Take the 2-minute tour ×
Stack Overflow is a question and answer site for professional and enthusiast programmers. It's 100% free, no registration required.

Example: The -save: method of NSManagedObjectContext is declared like this:

- (BOOL)save:(NSError **)error

Since NSError is already a class, and passing a pointer would actually have the effect of modifying this object inside the implementation of -save:, what's the point of passing a pointer to a pointer here? What's the advantage/sense?

Usage example:

NSError *error;
if (![managedObjectContext save:&error]) {
    // Handle the error.
}
share|improve this question
3  
you should initialize error to nil in that example –  ergosys Jan 14 '10 at 21:13
7  
No, there is absolutely no need to initialize the error to nil. The value of the error is entirely undefined upon return from the method unless the method returned nil or NO. –  bbum Jan 14 '10 at 22:14
    
I had always initialized NSErrors to nil, but I guess I was wrong in my interpretation of how errors were handled internally: rentzsch.tumblr.com/post/260201639/nserror-is-hard –  Brad Larson Jan 14 '10 at 23:07
1  
There is no harm in doing so. Only harm in expected it to matter. :) –  bbum Jan 14 '10 at 23:40
    
Apple does never do that ;-) so I thought thats fine. –  openfrog Jan 15 '10 at 11:12

6 Answers 6

up vote 14 down vote accepted

If you just passed in a pointer, all the method could do would alter the already existing NSError object that you are pointing to.

By passing in a pointer to a pointer, it can create new NSError objects and leave you with a pointer that points to them.

share|improve this answer
4  
Sort of. If you passed in a reference to an existing NSError, the NSError implementation would have to support mutability. That would be an entirely different API contract. Otherwise, correct. –  bbum Jan 14 '10 at 22:15

It is what some people refer to as an "out" parameter.

You're not passing a pointer to an NSError object, you're passing a pointer to a local variable. This gives the called method the ability to modify your local variable; in this case, to assign it to an NSError instance.

Perhaps what's confusing is that the local variable you're passing to save: is itself a pointer, so the variable type ends up being a pointer to a pointer.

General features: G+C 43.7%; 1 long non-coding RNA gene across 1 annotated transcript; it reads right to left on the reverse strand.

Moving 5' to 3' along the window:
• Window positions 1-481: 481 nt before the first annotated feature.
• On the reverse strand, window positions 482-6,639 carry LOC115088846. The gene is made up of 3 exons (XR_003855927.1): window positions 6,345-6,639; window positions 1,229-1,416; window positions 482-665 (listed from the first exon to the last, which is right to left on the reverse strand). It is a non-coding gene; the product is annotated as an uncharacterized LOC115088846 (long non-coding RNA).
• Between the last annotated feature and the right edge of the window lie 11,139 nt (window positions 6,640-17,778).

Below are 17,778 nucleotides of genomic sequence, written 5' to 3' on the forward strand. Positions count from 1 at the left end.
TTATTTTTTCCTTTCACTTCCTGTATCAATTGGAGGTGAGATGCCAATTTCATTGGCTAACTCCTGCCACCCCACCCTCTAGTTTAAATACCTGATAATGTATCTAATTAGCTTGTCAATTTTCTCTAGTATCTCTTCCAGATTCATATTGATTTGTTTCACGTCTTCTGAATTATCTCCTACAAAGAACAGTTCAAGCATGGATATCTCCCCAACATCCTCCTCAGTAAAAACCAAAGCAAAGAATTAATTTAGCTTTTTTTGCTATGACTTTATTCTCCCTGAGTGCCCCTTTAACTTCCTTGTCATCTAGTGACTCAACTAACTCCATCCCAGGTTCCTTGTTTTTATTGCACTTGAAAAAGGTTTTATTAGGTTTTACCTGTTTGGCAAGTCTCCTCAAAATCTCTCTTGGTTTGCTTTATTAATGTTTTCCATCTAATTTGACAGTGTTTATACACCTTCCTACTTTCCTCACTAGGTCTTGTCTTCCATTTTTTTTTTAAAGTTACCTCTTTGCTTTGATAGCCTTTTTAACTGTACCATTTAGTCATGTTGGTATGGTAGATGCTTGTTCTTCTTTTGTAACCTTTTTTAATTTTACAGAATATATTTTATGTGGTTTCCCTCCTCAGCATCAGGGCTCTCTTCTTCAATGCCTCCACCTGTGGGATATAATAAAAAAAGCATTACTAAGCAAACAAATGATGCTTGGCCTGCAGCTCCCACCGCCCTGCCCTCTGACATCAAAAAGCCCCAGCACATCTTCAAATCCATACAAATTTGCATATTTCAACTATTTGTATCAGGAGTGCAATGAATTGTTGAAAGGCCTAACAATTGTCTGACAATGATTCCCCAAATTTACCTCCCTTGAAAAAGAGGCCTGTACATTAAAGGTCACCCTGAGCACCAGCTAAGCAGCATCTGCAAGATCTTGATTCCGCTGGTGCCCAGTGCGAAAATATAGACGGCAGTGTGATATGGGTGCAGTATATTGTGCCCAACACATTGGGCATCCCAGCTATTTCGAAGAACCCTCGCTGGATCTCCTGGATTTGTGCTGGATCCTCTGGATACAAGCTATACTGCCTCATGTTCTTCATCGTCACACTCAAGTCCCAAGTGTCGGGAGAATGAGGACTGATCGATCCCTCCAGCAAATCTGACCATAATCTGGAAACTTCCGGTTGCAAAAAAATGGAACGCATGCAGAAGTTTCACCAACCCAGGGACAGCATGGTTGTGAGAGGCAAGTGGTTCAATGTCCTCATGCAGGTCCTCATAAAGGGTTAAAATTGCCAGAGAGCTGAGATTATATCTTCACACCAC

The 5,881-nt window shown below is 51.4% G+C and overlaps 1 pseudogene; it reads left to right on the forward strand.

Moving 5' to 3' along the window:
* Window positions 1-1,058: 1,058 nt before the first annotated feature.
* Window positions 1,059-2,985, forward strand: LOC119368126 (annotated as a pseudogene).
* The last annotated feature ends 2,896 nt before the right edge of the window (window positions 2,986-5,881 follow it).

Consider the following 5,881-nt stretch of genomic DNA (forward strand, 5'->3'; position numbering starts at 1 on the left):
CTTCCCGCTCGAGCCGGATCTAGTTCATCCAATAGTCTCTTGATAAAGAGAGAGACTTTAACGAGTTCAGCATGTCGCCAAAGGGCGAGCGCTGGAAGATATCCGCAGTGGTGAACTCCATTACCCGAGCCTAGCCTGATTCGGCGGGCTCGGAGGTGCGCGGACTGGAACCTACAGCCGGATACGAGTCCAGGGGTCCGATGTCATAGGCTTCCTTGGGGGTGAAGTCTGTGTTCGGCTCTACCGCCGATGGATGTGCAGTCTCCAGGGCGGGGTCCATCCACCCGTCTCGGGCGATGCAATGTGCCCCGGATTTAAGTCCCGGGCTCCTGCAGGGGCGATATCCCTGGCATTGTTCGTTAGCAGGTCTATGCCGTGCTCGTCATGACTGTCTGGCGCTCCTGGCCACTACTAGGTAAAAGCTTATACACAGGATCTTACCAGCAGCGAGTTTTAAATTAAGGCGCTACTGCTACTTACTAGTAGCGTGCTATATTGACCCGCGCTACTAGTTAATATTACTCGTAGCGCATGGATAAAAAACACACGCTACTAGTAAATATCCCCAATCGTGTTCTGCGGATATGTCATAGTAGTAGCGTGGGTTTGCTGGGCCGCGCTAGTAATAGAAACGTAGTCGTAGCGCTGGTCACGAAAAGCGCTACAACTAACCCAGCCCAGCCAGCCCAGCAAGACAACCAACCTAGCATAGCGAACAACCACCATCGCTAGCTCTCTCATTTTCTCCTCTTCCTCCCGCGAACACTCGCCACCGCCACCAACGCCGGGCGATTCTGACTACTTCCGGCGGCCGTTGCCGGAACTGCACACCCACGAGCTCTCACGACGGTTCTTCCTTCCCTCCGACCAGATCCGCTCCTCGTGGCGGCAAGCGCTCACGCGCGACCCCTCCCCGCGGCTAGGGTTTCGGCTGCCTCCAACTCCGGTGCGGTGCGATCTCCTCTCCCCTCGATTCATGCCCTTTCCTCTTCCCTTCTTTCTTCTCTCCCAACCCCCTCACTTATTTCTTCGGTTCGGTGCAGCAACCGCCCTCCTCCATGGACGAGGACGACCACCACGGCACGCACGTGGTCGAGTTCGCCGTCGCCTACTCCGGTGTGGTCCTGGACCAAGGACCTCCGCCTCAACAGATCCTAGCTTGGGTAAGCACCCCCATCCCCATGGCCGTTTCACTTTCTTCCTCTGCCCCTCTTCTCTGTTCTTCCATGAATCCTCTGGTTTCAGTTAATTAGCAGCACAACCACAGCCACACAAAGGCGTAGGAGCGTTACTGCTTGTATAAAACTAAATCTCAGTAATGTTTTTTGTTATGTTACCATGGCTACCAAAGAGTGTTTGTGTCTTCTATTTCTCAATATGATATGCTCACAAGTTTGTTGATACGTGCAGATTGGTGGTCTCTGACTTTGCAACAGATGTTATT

Bottom line, it's a pointer to a local variable, and it works the same whether the local variable is an int or an NSError*.

share|improve this answer
    
makes a lot of sense now. thanks everyone! great stuff... –  openfrog Jan 15 '10 at 11:16

@Anon is correct. I'll add: This is the Cocoa way to produce errors, in place of throwing exceptions.

In your example, you have:

NSError *error = nil;
if (![managedObjectContext save:&error]) {
    // Handle the error.
}

Immediately after the call to save:, if there was an error, then the save: method will have created a new NSError object, and changed your error variable to point from nil to the new error object. That way you can examine the NSError object yourself and respond appropriately to it.

IMO, this is cleaner than throwing an exception (which in my philosophy should only be done when something catastrophic and unrecoverable happens).

share|improve this answer

It allows the method to allocate a new NSError and change the pointer to point to it, rather than having to modify the NSError already pointed-to (what if it's not big enough?)

share|improve this answer

The advantage is that you don't have to create the NSError object. As the documentation states:

"A pointer to an NSError object. You do not need to create an NSError object."

share|improve this answer

If you just passed in a pointer, all the method could do would alter the already existing NSError object that you are pointing to.

You cannot alter an NSError object.

NSError is immutable. That's the reason you need the pointer to the NSError variable. You can only create a brand new NSError. Thus you change the pointer to point to your newly created NSError.

share|improve this answer

Your Answer

 
discard

By posting your answer, you agree to the privacy policy and terms of service.

Not the answer you're looking for? Browse other questions tagged or ask your own question.